Mercedes 300C

The 1957 Mercedes 300C station wagon. (Jim Motavalli photo / June 12, 2013)

It was a classic car weekend. On Friday, I went to the second annual Dragone Classic Motorcars auction in Westport. It was a special one for me, because a couple of weeks before I'd actually driven one of the cars on offer, a supercharged Continental Touring Berline from 1934.

This is a car from the grand days of motoring. Owned by Mrs. Henry Evans, the wife of an insurance magnate, it three times crossed the Atlantic on the Queen Mary. Despite its bulk, the car was something of a period hot rod — the Duesy packed more than 300 horsepower. At the auction, it was a no-sale after bids reached $1 million.

Two other early celebrity cars I was watching did better. A 1927 Rolls-Royce P1 Piccadilly Roadster (it also had a closed body for formal occasions) sold for $205,000 (not too far off the estimate of $250,000 to $350,000). The value of this made-in-Springfield Rolls was considerably enhanced by the fact that J.P. Morgan Jr. was the first owner.

Also sold, for $152,500, was a 1910 Renault town car that had belonged to John Jacob Astor IV, who went down with the Titanic. How's that for provenance?

And I was amazed by the furious bidding for a 1907 Columbia electric car, made in Hartford. Many cars at the auction were listed as "tentative," meaning they didn't sell, but a lot of people wanted the only known Park Surrey model, and it sold for $152,000. "At the cutting edge of electric cars in its day," said Manny Dragone. I guess so.

From Dragone's on Friday to the Greenwich Concours on Saturday. I went to the latter with my engineer stepfather, Lance, who's more interested in the engines than the styling. If the hood isn't up, he moves on.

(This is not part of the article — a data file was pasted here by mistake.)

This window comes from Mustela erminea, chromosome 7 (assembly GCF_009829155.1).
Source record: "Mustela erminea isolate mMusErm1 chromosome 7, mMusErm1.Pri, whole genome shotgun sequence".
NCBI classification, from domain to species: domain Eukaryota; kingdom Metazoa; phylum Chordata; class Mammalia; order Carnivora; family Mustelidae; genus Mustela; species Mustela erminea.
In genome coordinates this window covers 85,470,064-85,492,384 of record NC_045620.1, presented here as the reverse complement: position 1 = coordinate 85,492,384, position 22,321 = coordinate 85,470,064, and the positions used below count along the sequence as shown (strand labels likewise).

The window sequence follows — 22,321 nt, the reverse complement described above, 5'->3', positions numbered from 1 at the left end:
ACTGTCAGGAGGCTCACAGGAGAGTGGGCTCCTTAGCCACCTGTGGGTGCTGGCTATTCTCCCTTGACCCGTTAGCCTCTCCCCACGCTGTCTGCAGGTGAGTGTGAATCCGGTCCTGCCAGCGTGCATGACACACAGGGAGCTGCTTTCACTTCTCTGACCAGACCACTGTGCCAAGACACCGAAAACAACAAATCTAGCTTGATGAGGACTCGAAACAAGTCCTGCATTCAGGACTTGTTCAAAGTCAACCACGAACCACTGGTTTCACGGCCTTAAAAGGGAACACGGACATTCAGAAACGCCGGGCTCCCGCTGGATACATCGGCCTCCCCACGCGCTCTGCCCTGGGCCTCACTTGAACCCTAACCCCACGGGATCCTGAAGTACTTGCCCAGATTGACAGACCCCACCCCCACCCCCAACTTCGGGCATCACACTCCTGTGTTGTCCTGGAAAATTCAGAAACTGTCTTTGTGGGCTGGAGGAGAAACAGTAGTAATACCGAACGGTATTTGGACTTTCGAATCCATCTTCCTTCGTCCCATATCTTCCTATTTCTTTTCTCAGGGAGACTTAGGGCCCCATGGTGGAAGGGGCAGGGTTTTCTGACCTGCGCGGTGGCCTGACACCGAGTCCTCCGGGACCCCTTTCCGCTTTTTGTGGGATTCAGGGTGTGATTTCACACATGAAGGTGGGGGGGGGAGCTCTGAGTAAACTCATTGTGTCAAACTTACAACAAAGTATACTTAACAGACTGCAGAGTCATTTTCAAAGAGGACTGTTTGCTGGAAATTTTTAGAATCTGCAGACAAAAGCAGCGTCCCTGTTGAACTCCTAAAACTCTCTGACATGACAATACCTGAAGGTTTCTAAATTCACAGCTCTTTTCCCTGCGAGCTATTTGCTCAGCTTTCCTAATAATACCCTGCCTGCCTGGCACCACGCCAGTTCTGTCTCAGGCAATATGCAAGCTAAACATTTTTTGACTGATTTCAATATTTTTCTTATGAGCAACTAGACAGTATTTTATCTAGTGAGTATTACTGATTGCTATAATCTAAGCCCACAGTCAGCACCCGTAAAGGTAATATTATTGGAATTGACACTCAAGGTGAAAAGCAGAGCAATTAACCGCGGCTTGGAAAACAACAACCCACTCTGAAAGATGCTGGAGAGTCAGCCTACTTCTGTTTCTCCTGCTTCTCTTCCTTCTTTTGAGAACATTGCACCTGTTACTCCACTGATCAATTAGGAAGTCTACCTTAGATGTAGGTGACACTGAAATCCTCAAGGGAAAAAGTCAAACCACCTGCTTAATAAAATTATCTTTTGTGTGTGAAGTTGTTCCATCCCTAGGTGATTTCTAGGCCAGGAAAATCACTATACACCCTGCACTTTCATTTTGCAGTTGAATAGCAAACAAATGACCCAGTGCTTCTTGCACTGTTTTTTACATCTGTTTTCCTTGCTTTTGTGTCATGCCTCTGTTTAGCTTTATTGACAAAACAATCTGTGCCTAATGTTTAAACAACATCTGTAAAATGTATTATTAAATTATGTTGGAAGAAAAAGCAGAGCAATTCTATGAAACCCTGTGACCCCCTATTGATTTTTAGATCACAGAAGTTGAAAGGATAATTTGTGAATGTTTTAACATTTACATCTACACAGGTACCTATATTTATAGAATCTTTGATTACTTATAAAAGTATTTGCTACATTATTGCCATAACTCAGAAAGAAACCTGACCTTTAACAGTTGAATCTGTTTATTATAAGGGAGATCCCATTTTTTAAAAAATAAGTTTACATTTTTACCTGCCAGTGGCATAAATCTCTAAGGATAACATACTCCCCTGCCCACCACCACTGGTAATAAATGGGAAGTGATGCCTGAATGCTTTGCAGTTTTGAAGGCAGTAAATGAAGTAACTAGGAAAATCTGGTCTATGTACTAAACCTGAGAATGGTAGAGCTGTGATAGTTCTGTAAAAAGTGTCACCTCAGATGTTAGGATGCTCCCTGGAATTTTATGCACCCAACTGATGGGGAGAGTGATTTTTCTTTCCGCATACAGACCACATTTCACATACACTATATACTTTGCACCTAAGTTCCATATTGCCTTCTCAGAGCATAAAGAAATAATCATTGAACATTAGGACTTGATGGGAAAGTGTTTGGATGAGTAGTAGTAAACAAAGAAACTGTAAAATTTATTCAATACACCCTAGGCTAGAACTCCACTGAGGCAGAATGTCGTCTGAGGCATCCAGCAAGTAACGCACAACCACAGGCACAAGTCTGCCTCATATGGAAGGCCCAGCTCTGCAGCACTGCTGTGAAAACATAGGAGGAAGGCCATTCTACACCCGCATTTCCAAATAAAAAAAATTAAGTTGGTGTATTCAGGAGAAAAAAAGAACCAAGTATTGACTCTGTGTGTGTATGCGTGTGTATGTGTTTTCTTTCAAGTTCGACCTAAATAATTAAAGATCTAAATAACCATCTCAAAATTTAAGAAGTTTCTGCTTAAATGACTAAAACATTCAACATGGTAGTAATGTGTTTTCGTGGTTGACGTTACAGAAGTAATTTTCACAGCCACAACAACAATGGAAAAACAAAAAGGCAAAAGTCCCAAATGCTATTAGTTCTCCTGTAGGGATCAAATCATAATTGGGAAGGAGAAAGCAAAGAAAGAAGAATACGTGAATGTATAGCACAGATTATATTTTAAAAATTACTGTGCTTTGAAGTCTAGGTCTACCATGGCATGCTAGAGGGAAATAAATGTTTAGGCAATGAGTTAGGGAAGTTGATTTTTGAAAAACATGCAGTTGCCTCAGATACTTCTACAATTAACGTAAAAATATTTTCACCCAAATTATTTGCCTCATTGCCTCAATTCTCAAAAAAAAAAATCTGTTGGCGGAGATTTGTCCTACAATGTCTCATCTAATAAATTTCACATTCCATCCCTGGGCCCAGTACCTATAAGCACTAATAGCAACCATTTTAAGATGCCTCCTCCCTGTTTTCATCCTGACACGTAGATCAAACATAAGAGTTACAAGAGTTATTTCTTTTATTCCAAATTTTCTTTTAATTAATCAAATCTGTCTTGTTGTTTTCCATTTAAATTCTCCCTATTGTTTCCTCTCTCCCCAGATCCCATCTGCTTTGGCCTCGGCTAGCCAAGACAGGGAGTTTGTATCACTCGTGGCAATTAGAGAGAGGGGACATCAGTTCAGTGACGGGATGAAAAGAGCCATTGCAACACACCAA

What's not to like about the Concours, especially on a sunny day? Highlights for me were a gorgeous 1929 Duesenberg Model J prototype with body by Murphy, and — I was agape — a 1934 Packard 12-cylinder boattail speedster. I had no idea there were such avant-garde Packards, and it turns out that the one in Greenwich was a 1982 replicar, but owner Craig Kappell told me there are also two originals (one that was in the Harrah collection).

But I got the biggest kick out of a car that wasn't even in the show, a 1957 Mercedes-Benz 300C station wagon, the only one of its kind. Built by Binz for a wealthy woman who used it to transport her luggage from New York to her yacht in Palm Beach.

Bonham's also held an auction on Sunday, featuring such sales as a 1967 Aston-Marton DB6 Vantage Volante convertible owned by Leonard Bernstein (it fetched $825,000). A very sporty 1930 Bugatti Type 43 Supercharged Sports 2/4 Seater was also in the stratosphere at $875,000. A 1911 Winton used in the film Cheaper by the Dozen made $220,000. It pays to give rides to New York aristocracy and movie stars.